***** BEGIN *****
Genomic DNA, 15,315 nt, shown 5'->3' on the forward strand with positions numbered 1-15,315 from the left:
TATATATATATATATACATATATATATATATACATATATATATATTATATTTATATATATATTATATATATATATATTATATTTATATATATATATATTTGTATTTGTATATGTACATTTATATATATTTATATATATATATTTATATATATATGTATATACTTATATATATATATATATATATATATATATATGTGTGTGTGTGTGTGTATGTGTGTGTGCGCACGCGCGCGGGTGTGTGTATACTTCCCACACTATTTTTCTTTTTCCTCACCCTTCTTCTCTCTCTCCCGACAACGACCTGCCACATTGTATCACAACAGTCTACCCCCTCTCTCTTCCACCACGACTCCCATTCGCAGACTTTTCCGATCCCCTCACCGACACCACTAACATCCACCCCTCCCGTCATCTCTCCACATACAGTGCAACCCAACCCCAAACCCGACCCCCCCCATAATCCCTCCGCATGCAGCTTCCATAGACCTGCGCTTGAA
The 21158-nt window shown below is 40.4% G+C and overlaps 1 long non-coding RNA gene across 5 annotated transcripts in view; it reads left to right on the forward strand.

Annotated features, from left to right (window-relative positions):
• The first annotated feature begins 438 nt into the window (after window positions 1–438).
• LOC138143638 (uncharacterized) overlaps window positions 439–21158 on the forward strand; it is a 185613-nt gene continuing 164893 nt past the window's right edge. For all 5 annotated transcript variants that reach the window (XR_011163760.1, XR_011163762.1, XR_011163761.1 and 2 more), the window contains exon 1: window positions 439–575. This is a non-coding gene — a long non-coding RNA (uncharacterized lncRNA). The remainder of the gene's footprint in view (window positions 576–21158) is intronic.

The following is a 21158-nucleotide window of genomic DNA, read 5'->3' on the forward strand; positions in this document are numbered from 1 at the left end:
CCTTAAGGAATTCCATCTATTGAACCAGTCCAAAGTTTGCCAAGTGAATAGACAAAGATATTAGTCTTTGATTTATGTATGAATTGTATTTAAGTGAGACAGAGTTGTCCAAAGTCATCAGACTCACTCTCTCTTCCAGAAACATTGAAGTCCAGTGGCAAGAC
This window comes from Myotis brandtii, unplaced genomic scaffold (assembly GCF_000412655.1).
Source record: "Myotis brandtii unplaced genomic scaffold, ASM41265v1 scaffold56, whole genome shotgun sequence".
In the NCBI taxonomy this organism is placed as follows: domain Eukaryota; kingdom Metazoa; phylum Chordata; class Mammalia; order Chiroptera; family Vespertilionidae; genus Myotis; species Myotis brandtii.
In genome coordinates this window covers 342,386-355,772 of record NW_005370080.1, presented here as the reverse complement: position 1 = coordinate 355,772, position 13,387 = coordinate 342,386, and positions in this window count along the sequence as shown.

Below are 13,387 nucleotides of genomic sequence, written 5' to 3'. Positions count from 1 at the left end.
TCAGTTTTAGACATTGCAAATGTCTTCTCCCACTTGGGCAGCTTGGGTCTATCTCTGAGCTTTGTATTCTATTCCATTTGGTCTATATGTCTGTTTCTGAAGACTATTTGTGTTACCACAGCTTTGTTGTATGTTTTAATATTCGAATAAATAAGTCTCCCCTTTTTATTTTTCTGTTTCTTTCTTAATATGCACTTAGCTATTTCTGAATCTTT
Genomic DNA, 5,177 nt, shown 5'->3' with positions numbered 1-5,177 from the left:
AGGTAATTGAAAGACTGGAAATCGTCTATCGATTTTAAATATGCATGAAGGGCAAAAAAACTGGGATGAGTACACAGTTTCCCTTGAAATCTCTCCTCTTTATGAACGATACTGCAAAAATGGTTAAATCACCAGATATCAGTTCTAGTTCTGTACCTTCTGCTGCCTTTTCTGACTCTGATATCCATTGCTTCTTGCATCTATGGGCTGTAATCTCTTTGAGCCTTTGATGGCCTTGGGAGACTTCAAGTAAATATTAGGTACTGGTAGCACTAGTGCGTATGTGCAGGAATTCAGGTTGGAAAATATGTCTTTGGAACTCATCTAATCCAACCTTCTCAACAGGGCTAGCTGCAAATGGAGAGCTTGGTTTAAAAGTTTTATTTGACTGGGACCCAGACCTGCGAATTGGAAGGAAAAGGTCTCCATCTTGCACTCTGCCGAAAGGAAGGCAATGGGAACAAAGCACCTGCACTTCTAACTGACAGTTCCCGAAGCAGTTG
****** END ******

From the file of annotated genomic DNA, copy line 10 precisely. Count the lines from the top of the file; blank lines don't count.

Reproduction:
Source record: "Myotis brandtii unplaced genomic scaffold, ASM41265v1 scaffold56, whole genome shotgun sequence".